everyday confetti

Hello everyone, I am Megan, and I am human confetti. 

Yes, you read that right – human confetti. It’s kind of a joke that over the past few months has become a reality. What I mean when I say I’m human confetti is I am an incredibly positive, upbeat person. You know, the kind of person that is all smiles and sunshine and happiness all the time until you’re like wow, how is this person even human? 

Yep, that’s me. I’m kind of like a real life Leslie Knope from Parks and Rec or Jessica Day from New Girl. I truly believe that there is always a bright side to look at, and it’s a core belief that shapes how I approach every day. 

But what happens when you’re a human confetti cannon that runs out of confetti? 

We’ll get to that in a bit, but let’s start from the beginning. Years ago, I started working out by going to a yoga class once a week. Pretty quickly I realized that I’m not that good at being quiet or relaxing. Instead of staying in the moment, I’d spend the hour with my mind racing with all the things I should be doing. So, after that, I started going to a cardio dance class with a friend 3 times a week. 

That was more my jam (pun totally intended). I just got to dance and I got a good workout in as well – I freaking loved it. After doing that for a while, I decided to try a HIIT style workout, which I also discovered I loved. Turns out, I really liked the whole working out thing. It was an awesome way to relieve some stress and feel like I’ve accomplished something. After working incredibly long days where I was taking on everything I could for others, it was my “me time.” 

There’s something else you should know about me: in addition to being human confetti, I’m also someone who has a tendency to put others first. I am someone who always wants to be everything for everyone. If there was something a member on my team at the time couldn’t do, I volunteered to pick up the slack. I felt like if I didn’t do it no one would, or I’d feel like my coworkers had enough on their plates, but then I’d be the one balancing 482 tasks, so why I thought I had to be the one that needs to save the world is beyond me.

And then, kind of abruptly, it was, “Peace out, we don’t need you on our team anymore.” That was incredibly hard to hear. I felt like I had given my all to my job, day in and day out, with very little regard to myself, and then they just didn’t need me. It was devastating.


But I still had my workout community, which helped pull me through. And ultimately I found the hygge team and started working here, so of course it all worked out – for the first time in my life, I felt _comfortable_ in both my professional, fitness, and personal life – dare I say, I had found my hygge?!. I threw myself into my work, worked out consistently and started sharing my confetti with the hygge fam.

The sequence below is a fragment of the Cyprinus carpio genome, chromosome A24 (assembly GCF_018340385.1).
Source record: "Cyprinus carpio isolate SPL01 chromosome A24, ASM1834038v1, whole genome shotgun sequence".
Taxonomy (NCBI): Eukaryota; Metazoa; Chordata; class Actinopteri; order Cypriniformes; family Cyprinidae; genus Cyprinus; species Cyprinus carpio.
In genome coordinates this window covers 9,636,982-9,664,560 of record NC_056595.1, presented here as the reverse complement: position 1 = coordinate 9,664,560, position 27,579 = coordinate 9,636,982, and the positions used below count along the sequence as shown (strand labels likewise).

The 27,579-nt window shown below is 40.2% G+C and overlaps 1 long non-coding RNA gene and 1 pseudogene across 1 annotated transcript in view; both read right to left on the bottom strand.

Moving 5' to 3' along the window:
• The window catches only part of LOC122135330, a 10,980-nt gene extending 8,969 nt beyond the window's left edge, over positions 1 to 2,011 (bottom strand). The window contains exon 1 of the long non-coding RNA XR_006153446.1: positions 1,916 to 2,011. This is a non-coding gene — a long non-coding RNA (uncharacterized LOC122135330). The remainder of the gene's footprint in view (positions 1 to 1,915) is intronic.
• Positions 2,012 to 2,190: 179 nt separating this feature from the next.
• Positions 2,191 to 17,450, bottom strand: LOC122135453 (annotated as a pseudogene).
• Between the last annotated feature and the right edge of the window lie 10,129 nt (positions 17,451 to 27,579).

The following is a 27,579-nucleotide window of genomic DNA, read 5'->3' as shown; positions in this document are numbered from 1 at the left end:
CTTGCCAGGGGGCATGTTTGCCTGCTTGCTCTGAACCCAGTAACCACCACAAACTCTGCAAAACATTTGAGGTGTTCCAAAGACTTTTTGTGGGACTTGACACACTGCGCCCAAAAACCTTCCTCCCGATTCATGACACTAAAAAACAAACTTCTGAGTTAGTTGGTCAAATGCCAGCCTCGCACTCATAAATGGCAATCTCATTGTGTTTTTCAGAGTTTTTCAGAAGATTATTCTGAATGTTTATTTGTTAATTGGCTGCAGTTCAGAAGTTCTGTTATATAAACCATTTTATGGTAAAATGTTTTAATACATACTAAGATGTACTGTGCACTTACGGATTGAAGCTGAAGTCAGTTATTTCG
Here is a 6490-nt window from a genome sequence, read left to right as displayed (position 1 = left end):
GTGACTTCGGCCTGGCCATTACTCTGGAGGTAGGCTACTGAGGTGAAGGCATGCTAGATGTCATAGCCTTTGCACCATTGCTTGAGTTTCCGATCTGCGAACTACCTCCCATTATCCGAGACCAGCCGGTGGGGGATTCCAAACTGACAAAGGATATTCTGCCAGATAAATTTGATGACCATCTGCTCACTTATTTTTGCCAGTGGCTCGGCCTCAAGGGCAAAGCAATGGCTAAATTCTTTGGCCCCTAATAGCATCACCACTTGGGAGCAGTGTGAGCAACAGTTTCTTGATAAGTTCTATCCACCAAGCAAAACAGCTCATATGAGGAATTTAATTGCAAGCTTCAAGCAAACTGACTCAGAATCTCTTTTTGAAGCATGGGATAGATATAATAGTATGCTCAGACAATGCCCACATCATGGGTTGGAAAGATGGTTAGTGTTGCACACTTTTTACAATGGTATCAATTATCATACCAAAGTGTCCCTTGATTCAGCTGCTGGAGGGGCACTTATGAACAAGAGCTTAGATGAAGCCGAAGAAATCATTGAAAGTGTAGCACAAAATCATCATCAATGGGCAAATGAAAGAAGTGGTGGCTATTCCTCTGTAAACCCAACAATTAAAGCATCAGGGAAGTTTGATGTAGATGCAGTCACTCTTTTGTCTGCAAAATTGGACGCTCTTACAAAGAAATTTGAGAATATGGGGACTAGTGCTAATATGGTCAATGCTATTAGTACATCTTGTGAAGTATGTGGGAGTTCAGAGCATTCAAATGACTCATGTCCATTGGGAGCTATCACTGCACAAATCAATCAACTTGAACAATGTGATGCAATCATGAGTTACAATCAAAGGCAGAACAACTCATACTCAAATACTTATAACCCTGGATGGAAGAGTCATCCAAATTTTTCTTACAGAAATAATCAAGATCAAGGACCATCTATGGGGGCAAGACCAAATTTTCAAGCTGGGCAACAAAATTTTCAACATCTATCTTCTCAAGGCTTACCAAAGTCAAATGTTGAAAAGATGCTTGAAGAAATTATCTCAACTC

And then life happened. 

The last few weeks, I have been low on confetti, on sunshine, on positivity, however you want to put it. You see, a few months ago, my mom went in for a routine surgery. The morning of her surgery, when she called for the first time to fill me in, I asked her if she wanted me to come home, and she declined because everything would be fine. Fast forward 48 hours and she was in the ICU, fighting for her life, intubated and hooked up to a ventilator, continual dialysis, and 3 IV poles of a whole lot of things to keep her alive. 

Of course there’s no good time for that to happen, but it happened at the worst possible time when a lot of other things were already going on. And at first, I kept it all in. I told everyone, “Everything is fine!” with my brightest smile, but really, it felt like a family of elephants had taken up permanent residence on my chest. I wasn’t eating, I wasn’t sleeping, I stopped working out, I let a lot slide, I wasn’t honoring commitments, I cancelled plans… I was about as anti human confetti as a person could be, but I wanted to respect my mom’s privacy and also minimize the number of times a day I felt the need to relay what was happening, so I kept on a mask. Man, I was so good at wearing that mask.  Support is great, but sometimes it’s a lot to have to answer every text or call or inquiry into how my personal life is going. It’s just a lot … and it’s especially a lot for someone who tends to be pretty guarded.